2013 Pritzker Winner Toyo Ito Finds Inspiration In Air, Wind And Water

Mar 17, 2013
Originally published on March 17, 2013 6:48 pm

Toyo Ito, a 71-year-old architect based in Japan, is the winner of the 2013 Pritzker Architecture Prize. The jury honored Ito for his more than four-decade career, in which he has created architecture that "projects an air of optimism, lightness and joy ... infused with both a sense of uniqueness and universality."

On the phone from his offices in Tokyo — the most densely populated city in the world — Ito says "air and wind and water," are the forces that drive him aesthetically. "These metaphors that I find in nature, that's always the inspiration for my architecture," he explains.

Ito's architecture creates fluidity between nature and humanity. When people enter his completely solar-powered stadium in Kaohsiung, Taiwan, for example, he wants them to be able to feel the wind and feel the air. Too often, he believes, urban environments feel intended to keep us apart. He wants to redesign them to bring us together.

"Because there are a lot of big cities in the world, people who live in cities have become more isolated than ever," he says. "I would like to use architecture to create bonds between people who live in cities, and even use it to recover the communities that used to exist in every single city."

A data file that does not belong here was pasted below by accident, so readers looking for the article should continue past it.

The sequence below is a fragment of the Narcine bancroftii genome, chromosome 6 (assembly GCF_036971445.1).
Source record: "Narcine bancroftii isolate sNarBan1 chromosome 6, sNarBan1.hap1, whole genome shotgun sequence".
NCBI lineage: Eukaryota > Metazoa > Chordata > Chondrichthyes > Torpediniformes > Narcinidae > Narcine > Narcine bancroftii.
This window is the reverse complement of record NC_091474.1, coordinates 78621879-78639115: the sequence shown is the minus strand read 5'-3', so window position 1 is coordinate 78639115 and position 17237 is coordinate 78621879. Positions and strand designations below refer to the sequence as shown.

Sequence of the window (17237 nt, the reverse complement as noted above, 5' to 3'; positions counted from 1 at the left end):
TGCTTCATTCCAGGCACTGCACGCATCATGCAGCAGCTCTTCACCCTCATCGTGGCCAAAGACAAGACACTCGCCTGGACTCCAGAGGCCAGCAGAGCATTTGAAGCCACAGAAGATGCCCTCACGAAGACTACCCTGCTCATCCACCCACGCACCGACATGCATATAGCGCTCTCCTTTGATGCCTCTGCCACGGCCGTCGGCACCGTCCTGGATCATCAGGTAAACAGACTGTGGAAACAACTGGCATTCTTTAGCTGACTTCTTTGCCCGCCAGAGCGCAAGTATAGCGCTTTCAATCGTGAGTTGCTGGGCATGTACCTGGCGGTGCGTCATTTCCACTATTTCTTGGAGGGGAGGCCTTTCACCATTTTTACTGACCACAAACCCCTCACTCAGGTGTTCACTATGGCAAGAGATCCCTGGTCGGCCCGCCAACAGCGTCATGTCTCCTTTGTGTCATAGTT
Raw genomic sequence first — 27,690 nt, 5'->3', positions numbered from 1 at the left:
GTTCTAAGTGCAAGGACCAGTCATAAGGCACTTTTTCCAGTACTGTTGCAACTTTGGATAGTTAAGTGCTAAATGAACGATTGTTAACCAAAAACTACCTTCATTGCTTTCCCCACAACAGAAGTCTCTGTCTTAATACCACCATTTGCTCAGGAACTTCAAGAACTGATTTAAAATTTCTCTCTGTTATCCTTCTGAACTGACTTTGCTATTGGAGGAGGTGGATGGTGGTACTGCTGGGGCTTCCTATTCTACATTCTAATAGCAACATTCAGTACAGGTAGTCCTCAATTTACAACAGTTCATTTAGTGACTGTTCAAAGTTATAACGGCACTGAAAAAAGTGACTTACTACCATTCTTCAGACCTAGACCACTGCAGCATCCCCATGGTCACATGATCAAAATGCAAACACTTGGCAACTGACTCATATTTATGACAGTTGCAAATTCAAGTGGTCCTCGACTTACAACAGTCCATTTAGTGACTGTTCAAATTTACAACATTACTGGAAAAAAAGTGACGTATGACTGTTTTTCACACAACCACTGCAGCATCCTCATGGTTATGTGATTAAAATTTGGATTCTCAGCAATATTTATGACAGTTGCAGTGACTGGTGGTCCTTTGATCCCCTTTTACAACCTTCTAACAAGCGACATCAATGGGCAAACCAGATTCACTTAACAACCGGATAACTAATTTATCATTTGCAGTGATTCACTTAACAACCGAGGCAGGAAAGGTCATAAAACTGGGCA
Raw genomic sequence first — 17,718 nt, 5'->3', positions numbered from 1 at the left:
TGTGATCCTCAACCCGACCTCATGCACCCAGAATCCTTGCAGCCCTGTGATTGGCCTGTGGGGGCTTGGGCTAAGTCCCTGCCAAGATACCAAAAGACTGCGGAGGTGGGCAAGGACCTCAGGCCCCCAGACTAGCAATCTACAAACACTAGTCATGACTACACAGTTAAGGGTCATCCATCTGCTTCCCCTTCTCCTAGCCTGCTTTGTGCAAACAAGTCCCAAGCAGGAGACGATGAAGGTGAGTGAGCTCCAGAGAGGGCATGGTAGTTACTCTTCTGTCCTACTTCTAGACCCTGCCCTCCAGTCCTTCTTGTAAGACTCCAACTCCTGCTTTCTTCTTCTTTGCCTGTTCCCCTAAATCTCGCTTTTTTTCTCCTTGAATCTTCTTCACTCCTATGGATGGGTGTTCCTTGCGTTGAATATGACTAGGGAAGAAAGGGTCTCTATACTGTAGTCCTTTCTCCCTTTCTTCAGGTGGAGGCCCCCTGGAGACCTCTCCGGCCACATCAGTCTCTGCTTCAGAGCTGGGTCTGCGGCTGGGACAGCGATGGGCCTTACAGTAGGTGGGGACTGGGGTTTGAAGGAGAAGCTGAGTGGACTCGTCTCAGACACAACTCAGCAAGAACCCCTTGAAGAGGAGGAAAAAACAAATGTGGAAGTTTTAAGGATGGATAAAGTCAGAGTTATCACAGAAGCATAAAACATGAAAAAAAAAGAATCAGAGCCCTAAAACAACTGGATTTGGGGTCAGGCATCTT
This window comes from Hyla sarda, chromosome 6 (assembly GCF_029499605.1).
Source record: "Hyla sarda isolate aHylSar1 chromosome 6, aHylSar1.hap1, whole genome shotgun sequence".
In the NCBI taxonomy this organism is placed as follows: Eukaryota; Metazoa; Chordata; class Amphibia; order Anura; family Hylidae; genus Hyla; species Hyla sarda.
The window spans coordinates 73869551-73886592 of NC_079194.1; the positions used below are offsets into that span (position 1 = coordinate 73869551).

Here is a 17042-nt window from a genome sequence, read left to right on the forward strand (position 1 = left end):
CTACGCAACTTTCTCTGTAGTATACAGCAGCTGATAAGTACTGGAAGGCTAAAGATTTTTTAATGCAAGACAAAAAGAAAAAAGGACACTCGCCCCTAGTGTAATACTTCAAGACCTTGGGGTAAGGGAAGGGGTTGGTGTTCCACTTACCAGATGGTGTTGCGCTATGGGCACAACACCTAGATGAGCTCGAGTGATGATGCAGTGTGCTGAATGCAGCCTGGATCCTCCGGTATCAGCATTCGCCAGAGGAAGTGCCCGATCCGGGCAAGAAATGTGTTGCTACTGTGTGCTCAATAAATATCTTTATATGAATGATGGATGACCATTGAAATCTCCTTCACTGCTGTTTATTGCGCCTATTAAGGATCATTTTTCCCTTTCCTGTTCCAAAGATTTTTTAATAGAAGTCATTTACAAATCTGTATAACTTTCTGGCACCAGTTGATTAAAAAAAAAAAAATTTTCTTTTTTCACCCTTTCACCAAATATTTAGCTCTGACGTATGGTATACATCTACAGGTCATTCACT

To that end, Toyo Ito built a mediatheque — a kind of cutting-edge public library — in Sendai, Japan, back in 2001. It's a transparent cube, composed of tubes and platforms. University of California, Berkley, architecture professor Dana Buntrock says the latticed design is incredibly light and open.

"People wander in from the sidewalks, and they collect," she says. "Moms with strollers, kids just running down the sidewalk, kids from America who came to see the trendy building — all kind of mixed up together in this space."

This space, so welcoming and heterogeneous, was struck two years ago by the same earthquake that triggered the tsunami and Fukushima nuclear disaster. Videos shot from inside the Sendai Mediatheque during the earthquake show terrified people crouching under desks as a suspended ceiling shakes ominously above them. But Ito's pioneering technology made the building flexible and resilient, says Sarah Williams Goldhagen, the architecture critic for The New Republic.

"The Mediatheque has these tubular-like things that look like trees, or look like waving grasses in the wind," she says. "They allowed the building to move with the earthquake and survive."

Goldhagen says Ito was the kind of student who was as curious about the latest in French philosophy as he was about structural engineering. His work attracted international notice for somehow managing to be both warm and avant-garde. Take "White U," the house he built for his sister in 1976.

Ito's sister was then a recent widow, with two little girls, Buntrock explains. He built them a house that was smooth and white, shaped, protectively, like the letter U. "He's written a book about it in Japanese talking about how much he wanted to be there to support his sister after she lost her husband, and just hold her in something that both was enclosed and felt like continuous space, felt like something you could move outward from."